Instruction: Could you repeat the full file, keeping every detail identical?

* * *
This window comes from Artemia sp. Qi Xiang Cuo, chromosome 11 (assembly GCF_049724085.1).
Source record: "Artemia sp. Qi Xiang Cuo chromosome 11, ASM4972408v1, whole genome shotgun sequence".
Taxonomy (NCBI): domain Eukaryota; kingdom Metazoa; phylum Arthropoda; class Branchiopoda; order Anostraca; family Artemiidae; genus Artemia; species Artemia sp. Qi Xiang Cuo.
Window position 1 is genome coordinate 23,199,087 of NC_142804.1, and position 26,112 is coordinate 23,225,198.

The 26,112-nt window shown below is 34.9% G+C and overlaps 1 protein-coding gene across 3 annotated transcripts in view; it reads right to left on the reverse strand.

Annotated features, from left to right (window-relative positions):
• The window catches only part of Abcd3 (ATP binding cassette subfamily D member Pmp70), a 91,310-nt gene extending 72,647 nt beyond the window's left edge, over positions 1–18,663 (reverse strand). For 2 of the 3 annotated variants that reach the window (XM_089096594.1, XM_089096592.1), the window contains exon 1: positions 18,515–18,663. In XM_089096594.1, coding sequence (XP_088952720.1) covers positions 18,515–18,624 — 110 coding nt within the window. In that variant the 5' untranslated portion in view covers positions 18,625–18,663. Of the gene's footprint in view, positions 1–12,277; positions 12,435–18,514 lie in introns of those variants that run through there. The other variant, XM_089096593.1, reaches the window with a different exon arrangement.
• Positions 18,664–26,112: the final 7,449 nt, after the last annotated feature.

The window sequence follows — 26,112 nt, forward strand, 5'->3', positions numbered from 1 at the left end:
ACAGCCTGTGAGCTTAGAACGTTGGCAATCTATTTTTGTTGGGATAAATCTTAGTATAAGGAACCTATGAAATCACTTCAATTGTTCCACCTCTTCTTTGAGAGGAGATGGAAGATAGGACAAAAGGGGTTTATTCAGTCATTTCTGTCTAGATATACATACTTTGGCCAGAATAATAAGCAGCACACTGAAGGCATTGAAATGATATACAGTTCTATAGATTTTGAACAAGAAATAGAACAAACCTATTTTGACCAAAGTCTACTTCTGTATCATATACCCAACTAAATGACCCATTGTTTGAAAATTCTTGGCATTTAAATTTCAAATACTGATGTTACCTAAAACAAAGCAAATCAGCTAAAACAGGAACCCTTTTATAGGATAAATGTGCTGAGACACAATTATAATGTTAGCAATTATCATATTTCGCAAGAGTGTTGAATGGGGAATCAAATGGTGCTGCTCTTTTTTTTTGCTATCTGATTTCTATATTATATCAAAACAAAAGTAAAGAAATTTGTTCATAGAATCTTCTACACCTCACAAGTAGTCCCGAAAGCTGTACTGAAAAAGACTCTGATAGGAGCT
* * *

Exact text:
This window comes from Artemia sp. Qi Xiang Cuo, chromosome 11 (assembly GCF_049724085.1).
Source record: "Artemia sp. Qi Xiang Cuo chromosome 11, ASM4972408v1, whole genome shotgun sequence".
Taxonomy (NCBI): domain Eukaryota; kingdom Metazoa; phylum Arthropoda; class Branchiopoda; order Anostraca; family Artemiidae; genus Artemia; species Artemia sp. Qi Xiang Cuo.
Window position 1 is genome coordinate 23,199,087 of NC_142804.1, and position 26,112 is coordinate 23,225,198.

The 26,112-nt window shown below is 34.9% G+C and overlaps 1 protein-coding gene across 3 annotated transcripts in view; it reads right to left on the reverse strand.

Annotated features, from left to right (window-relative positions):
• The window catches only part of Abcd3 (ATP binding cassette subfamily D member Pmp70), a 91,310-nt gene extending 72,647 nt beyond the window's left edge, over positions 1–18,663 (reverse strand). For 2 of the 3 annotated variants that reach the window (XM_089096594.1, XM_089096592.1), the window contains exon 1: positions 18,515–18,663. In XM_089096594.1, coding sequence (XP_088952720.1) covers positions 18,515–18,624 — 110 coding nt within the window. In that variant the 5' untranslated portion in view covers positions 18,625–18,663. Of the gene's footprint in view, positions 1–12,277; positions 12,435–18,514 lie in introns of those variants that run through there. The other variant, XM_089096593.1, reaches the window with a different exon arrangement.
• Positions 18,664–26,112: the final 7,449 nt, after the last annotated feature.

The window sequence follows — 26,112 nt, forward strand, 5'->3', positions numbered from 1 at the left end:
ACAGCCTGTGAGCTTAGAACGTTGGCAATCTATTTTTGTTGGGATAAATCTTAGTATAAGGAACCTATGAAATCACTTCAATTGTTCCACCTCTTCTTTGAGAGGAGATGGAAGATAGGACAAAAGGGGTTTATTCAGTCATTTCTGTCTAGATATACATACTTTGGCCAGAATAATAAGCAGCACACTGAAGGCATTGAAATGATATACAGTTCTATAGATTTTGAACAAGAAATAGAACAAACCTATTTTGACCAAAGTCTACTTCTGTATCATATACCCAACTAAATGACCCATTGTTTGAAAATTCTTGGCATTTAAATTTCAAATACTGATGTTACCTAAAACAAAGCAAATCAGCTAAAACAGGAACCCTTTTATAGGATAAATGTGCTGAGACACAATTATAATGTTAGCAATTATCATATTTCGCAAGAGTGTTGAATGGGGAATCAAATGGTGCTGCTCTTTTTTTTTGCTATCTGATTTCTATATTATATCAAAACAAAAGTAAAGAAATTTGTTCATAGAATCTTCTACACCTCACAAGTAGTCCCGAAAGCTGTACTGAAAAAGACTCTGATAGGAGCT